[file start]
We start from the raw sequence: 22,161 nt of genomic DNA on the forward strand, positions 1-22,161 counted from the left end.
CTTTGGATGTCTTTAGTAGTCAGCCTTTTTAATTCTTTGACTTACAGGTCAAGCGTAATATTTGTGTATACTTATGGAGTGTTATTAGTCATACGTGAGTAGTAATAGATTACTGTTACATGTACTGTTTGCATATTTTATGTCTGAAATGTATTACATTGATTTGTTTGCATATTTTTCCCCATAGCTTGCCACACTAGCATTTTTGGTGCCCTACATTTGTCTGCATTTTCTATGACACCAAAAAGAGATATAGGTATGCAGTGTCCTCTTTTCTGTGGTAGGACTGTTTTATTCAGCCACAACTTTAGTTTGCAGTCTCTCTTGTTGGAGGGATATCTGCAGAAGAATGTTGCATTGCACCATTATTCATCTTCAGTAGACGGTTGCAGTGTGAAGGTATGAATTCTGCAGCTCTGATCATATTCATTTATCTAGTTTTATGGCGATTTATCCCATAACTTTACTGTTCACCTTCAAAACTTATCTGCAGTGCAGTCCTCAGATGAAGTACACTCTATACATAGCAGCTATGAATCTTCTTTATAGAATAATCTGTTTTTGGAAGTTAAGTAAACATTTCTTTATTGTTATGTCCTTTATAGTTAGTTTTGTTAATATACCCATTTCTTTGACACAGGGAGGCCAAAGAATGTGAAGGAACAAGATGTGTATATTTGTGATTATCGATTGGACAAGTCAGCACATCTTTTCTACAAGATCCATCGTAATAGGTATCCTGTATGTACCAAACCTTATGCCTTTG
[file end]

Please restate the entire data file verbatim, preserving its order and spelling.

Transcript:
We start from the raw sequence: 22,161 nt of genomic DNA on the forward strand, positions 1-22,161 counted from the left end.
CTTTGGATGTCTTTAGTAGTCAGCCTTTTTAATTCTTTGACTTACAGGTCAAGCGTAATATTTGTGTATACTTATGGAGTGTTATTAGTCATACGTGAGTAGTAATAGATTACTGTTACATGTACTGTTTGCATATTTTATGTCTGAAATGTATTACATTGATTTGTTTGCATATTTTTCCCCATAGCTTGCCACACTAGCATTTTTGGTGCCCTACATTTGTCTGCATTTTCTATGACACCAAAAAGAGATATAGGTATGCAGTGTCCTCTTTTCTGTGGTAGGACTGTTTTATTCAGCCACAACTTTAGTTTGCAGTCTCTCTTGTTGGAGGGATATCTGCAGAAGAATGTTGCATTGCACCATTATTCATCTTCAGTAGACGGTTGCAGTGTGAAGGTATGAATTCTGCAGCTCTGATCATATTCATTTATCTAGTTTTATGGCGATTTATCCCATAACTTTACTGTTCACCTTCAAAACTTATCTGCAGTGCAGTCCTCAGATGAAGTACACTCTATACATAGCAGCTATGAATCTTCTTTATAGAATAATCTGTTTTTGGAAGTTAAGTAAACATTTCTTTATTGTTATGTCCTTTATAGTTAGTTTTGTTAATATACCCATTTCTTTGACACAGGGAGGCCAAAGAATGTGAAGGAACAAGATGTGTATATTTGTGATTATCGATTGGACAAGTCAGCACATCTTTTCTACAAGATCCATCGTAATAGGTATCCTGTATGTACCAAACCTTATGCCTTTG